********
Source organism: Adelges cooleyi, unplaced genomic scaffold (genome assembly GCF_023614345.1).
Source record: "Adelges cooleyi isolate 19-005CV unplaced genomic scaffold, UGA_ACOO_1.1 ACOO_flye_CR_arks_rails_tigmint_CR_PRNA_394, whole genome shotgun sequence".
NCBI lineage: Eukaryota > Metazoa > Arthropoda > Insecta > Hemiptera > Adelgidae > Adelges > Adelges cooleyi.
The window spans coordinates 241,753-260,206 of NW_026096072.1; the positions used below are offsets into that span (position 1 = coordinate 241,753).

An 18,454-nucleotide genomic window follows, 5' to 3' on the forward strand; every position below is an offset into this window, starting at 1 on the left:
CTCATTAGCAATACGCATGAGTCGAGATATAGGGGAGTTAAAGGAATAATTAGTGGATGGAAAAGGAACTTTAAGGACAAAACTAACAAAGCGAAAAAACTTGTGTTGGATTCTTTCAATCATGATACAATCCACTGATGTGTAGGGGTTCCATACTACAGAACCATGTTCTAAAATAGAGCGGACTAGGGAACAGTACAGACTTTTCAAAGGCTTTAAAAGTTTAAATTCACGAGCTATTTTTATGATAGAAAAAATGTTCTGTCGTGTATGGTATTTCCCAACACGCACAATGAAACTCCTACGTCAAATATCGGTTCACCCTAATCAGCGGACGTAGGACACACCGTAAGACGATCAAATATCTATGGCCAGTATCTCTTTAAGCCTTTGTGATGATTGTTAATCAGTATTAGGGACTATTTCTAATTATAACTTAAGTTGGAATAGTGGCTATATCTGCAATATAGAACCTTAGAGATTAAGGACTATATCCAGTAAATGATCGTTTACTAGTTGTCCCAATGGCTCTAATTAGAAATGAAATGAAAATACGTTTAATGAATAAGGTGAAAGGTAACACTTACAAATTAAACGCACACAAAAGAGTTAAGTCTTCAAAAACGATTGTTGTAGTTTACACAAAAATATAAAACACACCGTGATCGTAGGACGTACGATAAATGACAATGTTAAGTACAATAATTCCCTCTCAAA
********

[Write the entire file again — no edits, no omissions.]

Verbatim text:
Source organism: Adelges cooleyi, unplaced genomic scaffold (genome assembly GCF_023614345.1).
Source record: "Adelges cooleyi isolate 19-005CV unplaced genomic scaffold, UGA_ACOO_1.1 ACOO_flye_CR_arks_rails_tigmint_CR_PRNA_394, whole genome shotgun sequence".
NCBI lineage: Eukaryota > Metazoa > Arthropoda > Insecta > Hemiptera > Adelgidae > Adelges > Adelges cooleyi.
The window spans coordinates 241,753-260,206 of NW_026096072.1; the positions used below are offsets into that span (position 1 = coordinate 241,753).

An 18,454-nucleotide genomic window follows, 5' to 3' on the forward strand; every position below is an offset into this window, starting at 1 on the left:
CTCATTAGCAATACGCATGAGTCGAGATATAGGGGAGTTAAAGGAATAATTAGTGGATGGAAAAGGAACTTTAAGGACAAAACTAACAAAGCGAAAAAACTTGTGTTGGATTCTTTCAATCATGATACAATCCACTGATGTGTAGGGGTTCCATACTACAGAACCATGTTCTAAAATAGAGCGGACTAGGGAACAGTACAGACTTTTCAAAGGCTTTAAAAGTTTAAATTCACGAGCTATTTTTATGATAGAAAAAATGTTCTGTCGTGTATGGTATTTCCCAACACGCACAATGAAACTCCTACGTCAAATATCGGTTCACCCTAATCAGCGGACGTAGGACACACCGTAAGACGATCAAATATCTATGGCCAGTATCTCTTTAAGCCTTTGTGATGATTGTTAATCAGTATTAGGGACTATTTCTAATTATAACTTAAGTTGGAATAGTGGCTATATCTGCAATATAGAACCTTAGAGATTAAGGACTATATCCAGTAAATGATCGTTTACTAGTTGTCCCAATGGCTCTAATTAGAAATGAAATGAAAATACGTTTAATGAATAAGGTGAAAGGTAACACTTACAAATTAAACGCACACAAAAGAGTTAAGTCTTCAAAAACGATTGTTGTAGTTTACACAAAAATATAAAACACACCGTGATCGTAGGACGTACGATAAATGACAATGTTAAGTACAATAATTCCCTCTCAAA